US regulators have rejected Digital Medicine - a drug/device system in which Otsuka's antipyschotic Abilify is embedded with Proteus’ ingestible sensor - for the treatment of psychiatric disorders, asking for more information.

Digital Medicine has been developed to enable digital recording of the pill’s ingestion, so that, with patient consent, this information can be shared with healthcare professionals and caregivers, with a view to improving adherence, a key treatment goal.

The companies are seeking approval for the product for the treatment of schizophrenia, as an acute treatment of manic and mixed episodes associated with Bipolar I Disorder (BP1) and as an adjunctive treatment for Major Depressive Disorder (MDD).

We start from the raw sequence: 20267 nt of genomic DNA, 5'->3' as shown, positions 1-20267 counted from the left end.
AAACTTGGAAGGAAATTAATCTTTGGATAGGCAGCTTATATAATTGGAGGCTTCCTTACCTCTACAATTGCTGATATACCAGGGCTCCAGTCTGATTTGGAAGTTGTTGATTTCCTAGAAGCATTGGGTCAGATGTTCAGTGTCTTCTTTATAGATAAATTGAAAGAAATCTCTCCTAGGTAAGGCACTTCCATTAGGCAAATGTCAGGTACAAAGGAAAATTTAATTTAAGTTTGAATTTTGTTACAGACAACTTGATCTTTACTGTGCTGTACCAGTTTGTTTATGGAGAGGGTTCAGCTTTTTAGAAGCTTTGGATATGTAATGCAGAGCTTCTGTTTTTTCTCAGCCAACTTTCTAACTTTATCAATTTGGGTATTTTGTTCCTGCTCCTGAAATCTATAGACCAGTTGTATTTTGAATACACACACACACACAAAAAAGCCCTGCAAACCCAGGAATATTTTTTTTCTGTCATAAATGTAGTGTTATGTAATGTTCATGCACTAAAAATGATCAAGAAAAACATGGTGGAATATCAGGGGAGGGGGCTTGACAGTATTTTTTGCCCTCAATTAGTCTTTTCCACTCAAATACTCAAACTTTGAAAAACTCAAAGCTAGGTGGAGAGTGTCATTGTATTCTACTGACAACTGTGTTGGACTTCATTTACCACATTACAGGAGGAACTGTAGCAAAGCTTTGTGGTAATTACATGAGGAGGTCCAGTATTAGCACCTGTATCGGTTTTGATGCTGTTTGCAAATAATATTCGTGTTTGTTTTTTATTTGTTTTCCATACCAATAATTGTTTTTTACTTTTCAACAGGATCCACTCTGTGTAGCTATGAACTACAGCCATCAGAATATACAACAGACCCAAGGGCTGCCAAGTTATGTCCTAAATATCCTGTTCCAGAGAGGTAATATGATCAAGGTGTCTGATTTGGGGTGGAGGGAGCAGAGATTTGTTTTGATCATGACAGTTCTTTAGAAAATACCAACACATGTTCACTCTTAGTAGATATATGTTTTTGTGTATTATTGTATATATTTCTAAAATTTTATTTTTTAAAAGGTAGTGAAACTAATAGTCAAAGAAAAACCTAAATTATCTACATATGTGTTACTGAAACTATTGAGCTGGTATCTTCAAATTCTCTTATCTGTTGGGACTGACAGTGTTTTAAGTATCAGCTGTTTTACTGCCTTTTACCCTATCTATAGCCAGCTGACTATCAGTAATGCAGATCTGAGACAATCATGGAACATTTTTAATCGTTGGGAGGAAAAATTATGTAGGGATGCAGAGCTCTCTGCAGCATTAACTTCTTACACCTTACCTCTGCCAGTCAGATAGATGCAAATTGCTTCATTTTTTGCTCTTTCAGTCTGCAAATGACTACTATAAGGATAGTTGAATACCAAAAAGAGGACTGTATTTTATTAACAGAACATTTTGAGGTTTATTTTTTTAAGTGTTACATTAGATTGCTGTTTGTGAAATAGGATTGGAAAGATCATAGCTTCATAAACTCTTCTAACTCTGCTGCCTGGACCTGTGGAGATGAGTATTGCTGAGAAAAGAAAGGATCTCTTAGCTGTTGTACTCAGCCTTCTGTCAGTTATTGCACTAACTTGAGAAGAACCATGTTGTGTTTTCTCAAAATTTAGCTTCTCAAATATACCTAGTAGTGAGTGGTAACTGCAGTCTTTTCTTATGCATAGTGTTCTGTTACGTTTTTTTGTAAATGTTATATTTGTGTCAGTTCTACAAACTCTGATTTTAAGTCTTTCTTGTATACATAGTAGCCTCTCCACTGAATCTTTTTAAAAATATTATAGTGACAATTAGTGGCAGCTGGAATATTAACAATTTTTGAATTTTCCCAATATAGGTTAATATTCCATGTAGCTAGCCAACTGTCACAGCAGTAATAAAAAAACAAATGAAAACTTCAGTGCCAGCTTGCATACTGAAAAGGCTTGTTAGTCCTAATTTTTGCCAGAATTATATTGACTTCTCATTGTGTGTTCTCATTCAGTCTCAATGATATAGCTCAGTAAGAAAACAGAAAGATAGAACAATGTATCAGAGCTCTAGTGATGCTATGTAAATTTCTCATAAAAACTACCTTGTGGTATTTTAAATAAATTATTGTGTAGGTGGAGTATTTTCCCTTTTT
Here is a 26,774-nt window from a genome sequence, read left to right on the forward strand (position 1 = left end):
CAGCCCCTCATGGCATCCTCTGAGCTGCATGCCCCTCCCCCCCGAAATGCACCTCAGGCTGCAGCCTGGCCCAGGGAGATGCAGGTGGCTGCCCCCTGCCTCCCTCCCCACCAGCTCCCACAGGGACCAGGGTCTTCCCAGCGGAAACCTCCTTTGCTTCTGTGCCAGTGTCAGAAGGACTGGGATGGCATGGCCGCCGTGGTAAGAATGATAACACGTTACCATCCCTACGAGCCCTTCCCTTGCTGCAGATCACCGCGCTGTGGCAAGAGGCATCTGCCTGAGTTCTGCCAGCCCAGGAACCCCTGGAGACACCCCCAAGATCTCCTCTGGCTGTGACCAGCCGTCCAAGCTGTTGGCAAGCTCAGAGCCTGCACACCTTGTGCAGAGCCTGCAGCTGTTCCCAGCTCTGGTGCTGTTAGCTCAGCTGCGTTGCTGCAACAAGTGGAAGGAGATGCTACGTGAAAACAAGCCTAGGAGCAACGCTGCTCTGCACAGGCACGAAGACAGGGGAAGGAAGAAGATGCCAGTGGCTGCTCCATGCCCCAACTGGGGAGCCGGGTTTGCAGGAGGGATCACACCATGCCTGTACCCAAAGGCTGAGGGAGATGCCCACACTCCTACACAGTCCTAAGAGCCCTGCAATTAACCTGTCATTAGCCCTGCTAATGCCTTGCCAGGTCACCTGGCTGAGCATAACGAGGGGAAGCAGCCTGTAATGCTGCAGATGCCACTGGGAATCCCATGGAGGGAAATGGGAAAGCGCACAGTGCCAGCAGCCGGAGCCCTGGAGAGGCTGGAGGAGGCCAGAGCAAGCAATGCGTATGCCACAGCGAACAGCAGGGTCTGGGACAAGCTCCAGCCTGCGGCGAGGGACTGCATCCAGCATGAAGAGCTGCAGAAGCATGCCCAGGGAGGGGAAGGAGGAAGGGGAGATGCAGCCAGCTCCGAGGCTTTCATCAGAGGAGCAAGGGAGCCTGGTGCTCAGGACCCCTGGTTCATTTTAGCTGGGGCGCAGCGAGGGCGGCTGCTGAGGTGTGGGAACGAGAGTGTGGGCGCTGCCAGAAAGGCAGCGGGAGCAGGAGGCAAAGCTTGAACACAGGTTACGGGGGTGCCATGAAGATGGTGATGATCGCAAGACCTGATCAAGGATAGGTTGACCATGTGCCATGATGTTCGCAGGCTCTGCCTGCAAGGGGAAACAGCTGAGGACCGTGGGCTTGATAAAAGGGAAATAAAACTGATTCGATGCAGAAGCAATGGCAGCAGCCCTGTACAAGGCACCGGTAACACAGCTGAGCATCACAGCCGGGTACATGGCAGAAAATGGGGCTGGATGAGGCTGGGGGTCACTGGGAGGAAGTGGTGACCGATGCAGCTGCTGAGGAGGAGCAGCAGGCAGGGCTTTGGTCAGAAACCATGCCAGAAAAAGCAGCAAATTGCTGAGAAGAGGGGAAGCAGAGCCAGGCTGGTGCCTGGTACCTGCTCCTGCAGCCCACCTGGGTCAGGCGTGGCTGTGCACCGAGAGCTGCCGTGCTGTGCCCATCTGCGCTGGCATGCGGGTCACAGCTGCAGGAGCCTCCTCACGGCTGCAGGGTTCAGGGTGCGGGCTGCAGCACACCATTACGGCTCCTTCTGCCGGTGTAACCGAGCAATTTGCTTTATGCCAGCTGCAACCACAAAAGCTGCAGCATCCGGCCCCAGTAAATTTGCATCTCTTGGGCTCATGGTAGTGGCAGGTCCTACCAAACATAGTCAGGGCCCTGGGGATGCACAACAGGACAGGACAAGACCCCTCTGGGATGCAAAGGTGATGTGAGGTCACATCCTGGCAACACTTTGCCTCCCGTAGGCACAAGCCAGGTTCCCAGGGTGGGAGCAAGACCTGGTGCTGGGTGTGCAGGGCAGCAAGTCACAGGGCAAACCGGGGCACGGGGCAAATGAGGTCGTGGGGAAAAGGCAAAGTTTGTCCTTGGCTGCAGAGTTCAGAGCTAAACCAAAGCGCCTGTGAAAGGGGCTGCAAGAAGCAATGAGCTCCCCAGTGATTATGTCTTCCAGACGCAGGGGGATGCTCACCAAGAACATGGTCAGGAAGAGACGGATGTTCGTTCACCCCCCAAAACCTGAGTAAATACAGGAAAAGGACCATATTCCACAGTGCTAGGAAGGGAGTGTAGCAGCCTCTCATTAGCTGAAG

But in a response letter the US Food and Drug Administration said it required additional data, including regarding the performance of the product under the conditions in which it is likely to be used, and further human factors investigations, before it would re-consider approval.

"While we are disappointed in the FDA's decision not to approve this Digital Medicine at this time, both Otsuka and Proteus are committed to working with the FDA to address its questions and provide the additional data that has been requested," said Robert McQuade, chief strategy officer at Otsuka Pharmaceutical Development & Commercialisation. 

"We believe in the potential of this product to help people with serious mental illness manage their daily medication, which remains a serious unmet need."